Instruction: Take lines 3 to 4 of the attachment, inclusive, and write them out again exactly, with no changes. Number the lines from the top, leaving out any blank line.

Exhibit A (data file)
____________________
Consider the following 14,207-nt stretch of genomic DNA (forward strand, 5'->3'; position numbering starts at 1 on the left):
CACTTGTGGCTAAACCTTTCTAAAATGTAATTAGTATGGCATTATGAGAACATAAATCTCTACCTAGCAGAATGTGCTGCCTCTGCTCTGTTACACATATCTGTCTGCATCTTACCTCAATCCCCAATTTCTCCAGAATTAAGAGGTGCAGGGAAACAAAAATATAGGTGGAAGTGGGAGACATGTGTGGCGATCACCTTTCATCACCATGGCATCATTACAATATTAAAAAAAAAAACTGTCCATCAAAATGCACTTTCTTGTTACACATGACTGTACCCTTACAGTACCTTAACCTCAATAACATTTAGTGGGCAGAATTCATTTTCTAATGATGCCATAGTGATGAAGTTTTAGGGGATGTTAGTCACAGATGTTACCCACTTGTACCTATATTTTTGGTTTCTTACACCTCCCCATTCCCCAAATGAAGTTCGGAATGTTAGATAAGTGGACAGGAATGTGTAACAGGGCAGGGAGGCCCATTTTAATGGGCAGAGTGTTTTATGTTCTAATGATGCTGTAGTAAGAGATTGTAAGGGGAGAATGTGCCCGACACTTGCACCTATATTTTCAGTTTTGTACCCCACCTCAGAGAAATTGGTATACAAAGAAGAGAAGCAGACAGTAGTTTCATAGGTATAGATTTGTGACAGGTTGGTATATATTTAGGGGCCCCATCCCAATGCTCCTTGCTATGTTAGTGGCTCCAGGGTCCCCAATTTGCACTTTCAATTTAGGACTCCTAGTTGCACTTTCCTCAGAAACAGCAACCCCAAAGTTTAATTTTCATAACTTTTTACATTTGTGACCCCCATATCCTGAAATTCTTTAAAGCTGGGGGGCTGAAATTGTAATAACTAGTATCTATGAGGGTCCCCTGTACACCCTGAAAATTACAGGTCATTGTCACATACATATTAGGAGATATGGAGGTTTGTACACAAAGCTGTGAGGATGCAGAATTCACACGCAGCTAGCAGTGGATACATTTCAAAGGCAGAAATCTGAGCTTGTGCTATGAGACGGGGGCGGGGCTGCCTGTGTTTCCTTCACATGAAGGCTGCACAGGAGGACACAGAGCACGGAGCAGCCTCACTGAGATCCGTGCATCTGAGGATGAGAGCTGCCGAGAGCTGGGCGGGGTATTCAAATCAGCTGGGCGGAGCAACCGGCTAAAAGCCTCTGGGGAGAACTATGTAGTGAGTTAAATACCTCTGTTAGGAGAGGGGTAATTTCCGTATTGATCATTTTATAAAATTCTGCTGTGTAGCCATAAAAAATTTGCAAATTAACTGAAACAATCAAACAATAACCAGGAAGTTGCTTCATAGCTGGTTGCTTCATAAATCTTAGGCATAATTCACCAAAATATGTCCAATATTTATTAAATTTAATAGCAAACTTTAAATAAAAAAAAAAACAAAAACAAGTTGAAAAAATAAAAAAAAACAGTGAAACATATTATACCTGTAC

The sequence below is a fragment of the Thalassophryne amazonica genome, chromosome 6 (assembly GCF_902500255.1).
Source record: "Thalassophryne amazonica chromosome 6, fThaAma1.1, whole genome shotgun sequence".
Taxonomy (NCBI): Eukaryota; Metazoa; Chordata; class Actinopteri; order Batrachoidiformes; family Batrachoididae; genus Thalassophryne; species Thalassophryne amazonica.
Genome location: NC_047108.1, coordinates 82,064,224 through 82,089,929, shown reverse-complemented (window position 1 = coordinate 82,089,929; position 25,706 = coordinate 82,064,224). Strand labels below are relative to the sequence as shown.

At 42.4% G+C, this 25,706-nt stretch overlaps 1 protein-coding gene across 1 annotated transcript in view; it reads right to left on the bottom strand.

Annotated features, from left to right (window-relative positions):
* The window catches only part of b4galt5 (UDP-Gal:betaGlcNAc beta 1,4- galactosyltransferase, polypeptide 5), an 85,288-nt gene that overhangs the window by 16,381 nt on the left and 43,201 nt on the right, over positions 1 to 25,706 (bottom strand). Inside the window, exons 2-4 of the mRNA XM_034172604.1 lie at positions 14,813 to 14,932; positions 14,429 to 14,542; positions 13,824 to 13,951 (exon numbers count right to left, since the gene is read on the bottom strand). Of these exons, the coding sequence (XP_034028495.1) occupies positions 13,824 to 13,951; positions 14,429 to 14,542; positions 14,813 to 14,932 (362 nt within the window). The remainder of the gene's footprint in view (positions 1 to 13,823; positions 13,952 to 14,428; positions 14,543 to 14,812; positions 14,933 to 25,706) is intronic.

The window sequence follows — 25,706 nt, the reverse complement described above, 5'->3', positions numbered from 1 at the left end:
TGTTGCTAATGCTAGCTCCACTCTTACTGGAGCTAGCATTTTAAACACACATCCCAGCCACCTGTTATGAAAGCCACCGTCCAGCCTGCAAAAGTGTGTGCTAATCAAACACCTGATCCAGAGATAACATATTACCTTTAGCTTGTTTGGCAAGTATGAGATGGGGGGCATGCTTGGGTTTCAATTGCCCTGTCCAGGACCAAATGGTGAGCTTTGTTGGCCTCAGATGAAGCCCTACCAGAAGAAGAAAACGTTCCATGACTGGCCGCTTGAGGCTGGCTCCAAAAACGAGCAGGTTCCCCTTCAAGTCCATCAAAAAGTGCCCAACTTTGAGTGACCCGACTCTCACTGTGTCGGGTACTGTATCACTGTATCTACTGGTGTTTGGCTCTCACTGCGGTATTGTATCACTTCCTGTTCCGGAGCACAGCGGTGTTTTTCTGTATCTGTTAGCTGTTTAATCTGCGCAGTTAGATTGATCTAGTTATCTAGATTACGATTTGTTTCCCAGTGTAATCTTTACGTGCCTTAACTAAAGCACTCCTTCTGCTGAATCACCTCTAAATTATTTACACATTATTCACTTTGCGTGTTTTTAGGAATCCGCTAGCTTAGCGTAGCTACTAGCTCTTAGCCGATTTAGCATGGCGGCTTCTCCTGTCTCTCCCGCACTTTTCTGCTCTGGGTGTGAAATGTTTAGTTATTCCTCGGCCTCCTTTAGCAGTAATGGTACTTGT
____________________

The sequence below is a fragment of the Thalassophryne amazonica genome, chromosome 6 (assembly GCF_902500255.1).
Source record: "Thalassophryne amazonica chromosome 6, fThaAma1.1, whole genome shotgun sequence".